This one depresses me: negotiation and bargaining is part of business. And I keep telling that to people who STUDIED commerce and finance while I am the technical one. Accept it, don't roll over, and don't be afraid to ask for more. You know what? You're new, and even like that you probably won't ask enough at first.

Better be bold and ask for too much and look a tad nuts and THEN make a new offer than to be taken advantage off. Don't be afraid of looking nuts or ridiculous: if people want to make business with you, they will want to make business with you!! They won't turn you down (except if they are crazy proud idealists as well, but then maybe you should walk away from them).

That implies negotiating salaries as well. Sorry. Don't be an ass though: remember what I said about trying to keep your good employees. And remember that salaries are meant to evolve, especially when you are tight at the beginning but show potential afterwards. Maybe it's best to not overestimate crazy investments like a new super-server and to not underestimate the value of the people you already have. You might only realize it once they're gone!

Beware of Your Own Enthusiam

It's your project and baby. You have a motivated team who believe in it, and in your vision. It's awesome, and keep it up like that and don't let it go.

Nonetheless, do not get carried away and start making non-sense assumptions. I want to bludgeon the founders and directors of the startups I work with when they tell me "I think that..." or "most people (I know)..." or "our users...". We don't care, and so doesn't market research and the userbase (or more precisely: the absent or disgruntled userbase). Your early users are here because they like your product, beware of too sudden changes.

Run hallway testing sessions, for christ-sake!! It costs nothing to grab 10 to 15 people, preferably not always the same ones and not all people you know, and to have them try a short prototype or look at 2 different wireframes to ask them "what do you think?" or "which one works better for you (and why)?".

Beware of the same enthusiasm when you hire people: it's very easy for candidates to catch up on that and simply mirror your behavior to fuel your sympathy. But it doesn't prove anything about them, apart from a slightly conning nature and some people skills, but not sure they're the right kind...

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Working for a startup involves a large amount of risk. You won't have an established reputation or work environment to tout. I would think that anyone who would come to work for you would do so because they are excited about the project and excited to get in on the ground floor of something.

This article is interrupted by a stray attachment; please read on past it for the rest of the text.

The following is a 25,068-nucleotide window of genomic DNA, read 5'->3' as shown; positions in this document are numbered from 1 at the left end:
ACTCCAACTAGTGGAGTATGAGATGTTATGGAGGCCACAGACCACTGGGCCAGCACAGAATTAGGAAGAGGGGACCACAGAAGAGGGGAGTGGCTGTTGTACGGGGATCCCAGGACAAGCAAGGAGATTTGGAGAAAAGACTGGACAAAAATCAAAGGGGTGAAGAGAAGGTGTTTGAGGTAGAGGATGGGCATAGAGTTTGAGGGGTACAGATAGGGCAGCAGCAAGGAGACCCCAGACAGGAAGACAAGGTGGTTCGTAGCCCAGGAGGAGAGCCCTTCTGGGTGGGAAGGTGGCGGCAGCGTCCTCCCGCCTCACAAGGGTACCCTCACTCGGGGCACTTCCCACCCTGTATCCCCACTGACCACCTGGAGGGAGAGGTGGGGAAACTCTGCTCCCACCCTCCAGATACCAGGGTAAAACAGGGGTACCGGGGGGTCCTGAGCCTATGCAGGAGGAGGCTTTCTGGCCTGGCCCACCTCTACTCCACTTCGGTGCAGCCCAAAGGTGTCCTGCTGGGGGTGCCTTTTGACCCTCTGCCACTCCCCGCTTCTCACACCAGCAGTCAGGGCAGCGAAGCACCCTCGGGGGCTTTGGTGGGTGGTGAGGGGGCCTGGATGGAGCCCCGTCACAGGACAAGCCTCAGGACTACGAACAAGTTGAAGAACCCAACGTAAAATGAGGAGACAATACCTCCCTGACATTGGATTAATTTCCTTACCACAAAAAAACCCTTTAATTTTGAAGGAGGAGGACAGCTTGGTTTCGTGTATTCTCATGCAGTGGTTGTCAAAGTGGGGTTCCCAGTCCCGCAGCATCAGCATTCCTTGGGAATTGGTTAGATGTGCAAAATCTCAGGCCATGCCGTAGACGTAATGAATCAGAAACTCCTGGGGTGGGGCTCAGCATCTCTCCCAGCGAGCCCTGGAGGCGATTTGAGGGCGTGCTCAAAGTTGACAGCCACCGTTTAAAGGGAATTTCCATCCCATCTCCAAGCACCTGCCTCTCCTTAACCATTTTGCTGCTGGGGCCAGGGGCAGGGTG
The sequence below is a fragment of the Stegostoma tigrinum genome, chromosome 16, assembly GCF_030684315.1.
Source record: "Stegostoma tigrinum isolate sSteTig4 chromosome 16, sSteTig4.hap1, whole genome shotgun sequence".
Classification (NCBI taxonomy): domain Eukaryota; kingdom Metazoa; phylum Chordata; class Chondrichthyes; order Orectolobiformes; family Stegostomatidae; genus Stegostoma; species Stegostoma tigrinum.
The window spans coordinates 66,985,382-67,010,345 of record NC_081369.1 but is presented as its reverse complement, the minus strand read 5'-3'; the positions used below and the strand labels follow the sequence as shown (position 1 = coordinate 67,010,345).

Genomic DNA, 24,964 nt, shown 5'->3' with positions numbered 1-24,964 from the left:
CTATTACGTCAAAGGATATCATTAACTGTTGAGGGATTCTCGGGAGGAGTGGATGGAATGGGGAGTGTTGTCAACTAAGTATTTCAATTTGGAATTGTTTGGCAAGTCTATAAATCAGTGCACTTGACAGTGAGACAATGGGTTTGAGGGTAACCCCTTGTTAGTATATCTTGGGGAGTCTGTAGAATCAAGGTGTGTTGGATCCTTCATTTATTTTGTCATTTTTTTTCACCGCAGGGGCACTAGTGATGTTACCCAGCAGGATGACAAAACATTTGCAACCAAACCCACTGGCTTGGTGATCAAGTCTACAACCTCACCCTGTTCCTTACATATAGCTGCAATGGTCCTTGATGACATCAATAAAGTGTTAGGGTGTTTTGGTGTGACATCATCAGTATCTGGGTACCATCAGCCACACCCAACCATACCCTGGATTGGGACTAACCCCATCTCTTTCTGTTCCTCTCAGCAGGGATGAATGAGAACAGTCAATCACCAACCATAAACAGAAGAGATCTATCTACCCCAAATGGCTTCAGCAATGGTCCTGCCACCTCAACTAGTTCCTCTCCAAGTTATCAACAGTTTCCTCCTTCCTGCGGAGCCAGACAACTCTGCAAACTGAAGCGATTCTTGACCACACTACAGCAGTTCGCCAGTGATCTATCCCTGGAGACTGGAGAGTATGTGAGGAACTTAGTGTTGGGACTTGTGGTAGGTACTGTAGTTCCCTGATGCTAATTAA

Interview to try and find the enthusiastic applicants - have a conversation with them about your project, and see who clicks and gets excited about it. Also, decide ahead of time what you are willing to offer - are you looking for contract help? A straight-up employee? Or are you willing to offer equity in your company and idea and find a true partner to work with? Make sure you communicate this very clearly to applicants - many people think getting a job as one of the first employees at a startup = an equity share down the line, and you want to make sure everyone is on the same page.

As far as tech skills - determine what areas you need help with and make sure your applicants have those skills. Aside from meeting your minimum requirement for technical knowledge, I think enthusiasm is the most important quality you should look for.

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Thanks Jim. It is a huge risk, enthusiasm def keeps me going. –  lookingbrown Mar 1 '12 at 20:58

Find someone who is a fit with your personality and shares your values, work ethic, practices, sense of humor, working style, etc.

Also, I'd suggest hire a generalist. Starups ebb and flow. One week updating the website might be the #1 priority, the next week it might be debugging a nasty customer issue.

Finally, get someone who can write English (or whatever your native language is) well. You will be surprised how much of your time isn't writing code, but explaining things, documenting things, and updating information your customers/clients/business stakeholders/investors/etc. will need to read and understand.

Finally plus one, get someone who has been in two or three start-ups already to help bring some "been there, tried that, released anyway" experience.

Good luck!

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You want people with a passion for making the company succeed. If you have that you have everything you need, because passionate people will do whatever is needed to get the job done.